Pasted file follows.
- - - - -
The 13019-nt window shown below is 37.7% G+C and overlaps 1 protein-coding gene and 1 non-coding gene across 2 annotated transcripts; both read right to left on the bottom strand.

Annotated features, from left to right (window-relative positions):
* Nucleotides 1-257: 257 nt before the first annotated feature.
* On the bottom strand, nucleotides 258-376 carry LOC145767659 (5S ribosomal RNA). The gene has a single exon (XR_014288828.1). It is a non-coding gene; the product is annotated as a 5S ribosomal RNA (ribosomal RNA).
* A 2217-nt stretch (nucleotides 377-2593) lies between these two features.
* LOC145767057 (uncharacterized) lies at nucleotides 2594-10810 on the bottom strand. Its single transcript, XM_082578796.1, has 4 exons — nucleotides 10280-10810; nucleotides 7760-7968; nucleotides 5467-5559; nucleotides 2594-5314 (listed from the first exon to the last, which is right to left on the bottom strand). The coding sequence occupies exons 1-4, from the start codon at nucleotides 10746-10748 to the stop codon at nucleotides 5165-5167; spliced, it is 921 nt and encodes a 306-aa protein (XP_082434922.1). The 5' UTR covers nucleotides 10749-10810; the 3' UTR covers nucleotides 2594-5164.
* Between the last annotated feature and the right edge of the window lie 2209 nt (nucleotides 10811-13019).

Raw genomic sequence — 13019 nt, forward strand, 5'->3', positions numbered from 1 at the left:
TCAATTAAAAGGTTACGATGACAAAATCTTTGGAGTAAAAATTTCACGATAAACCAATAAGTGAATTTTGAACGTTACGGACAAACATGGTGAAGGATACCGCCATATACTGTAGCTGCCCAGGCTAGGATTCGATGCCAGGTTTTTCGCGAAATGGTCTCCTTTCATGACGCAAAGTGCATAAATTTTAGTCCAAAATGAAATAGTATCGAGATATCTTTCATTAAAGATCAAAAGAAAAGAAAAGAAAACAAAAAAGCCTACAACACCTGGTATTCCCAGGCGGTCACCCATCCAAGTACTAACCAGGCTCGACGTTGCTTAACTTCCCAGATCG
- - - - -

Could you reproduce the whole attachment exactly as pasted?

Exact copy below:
The 13019-nt window shown below is 37.7% G+C and overlaps 1 protein-coding gene and 1 non-coding gene across 2 annotated transcripts; both read right to left on the bottom strand.

Annotated features, from left to right (window-relative positions):
* Nucleotides 1-257: 257 nt before the first annotated feature.
* On the bottom strand, nucleotides 258-376 carry LOC145767659 (5S ribosomal RNA). The gene has a single exon (XR_014288828.1). It is a non-coding gene; the product is annotated as a 5S ribosomal RNA (ribosomal RNA).
* A 2217-nt stretch (nucleotides 377-2593) lies between these two features.
* LOC145767057 (uncharacterized) lies at nucleotides 2594-10810 on the bottom strand. Its single transcript, XM_082578796.1, has 4 exons — nucleotides 10280-10810; nucleotides 7760-7968; nucleotides 5467-5559; nucleotides 2594-5314 (listed from the first exon to the last, which is right to left on the bottom strand). The coding sequence occupies exons 1-4, from the start codon at nucleotides 10746-10748 to the stop codon at nucleotides 5165-5167; spliced, it is 921 nt and encodes a 306-aa protein (XP_082434922.1). The 5' UTR covers nucleotides 10749-10810; the 3' UTR covers nucleotides 2594-5164.
* Between the last annotated feature and the right edge of the window lie 2209 nt (nucleotides 10811-13019).

Raw genomic sequence — 13019 nt, forward strand, 5'->3', positions numbered from 1 at the left:
TCAATTAAAAGGTTACGATGACAAAATCTTTGGAGTAAAAATTTCACGATAAACCAATAAGTGAATTTTGAACGTTACGGACAAACATGGTGAAGGATACCGCCATATACTGTAGCTGCCCAGGCTAGGATTCGATGCCAGGTTTTTCGCGAAATGGTCTCCTTTCATGACGCAAAGTGCATAAATTTTAGTCCAAAATGAAATAGTATCGAGATATCTTTCATTAAAGATCAAAAGAAAAGAAAAGAAAACAAAAAAGCCTACAACACCTGGTATTCCCAGGCGGTCACCCATCCAAGTACTAACCAGGCTCGACGTTGCTTAACTTCCCAGATCG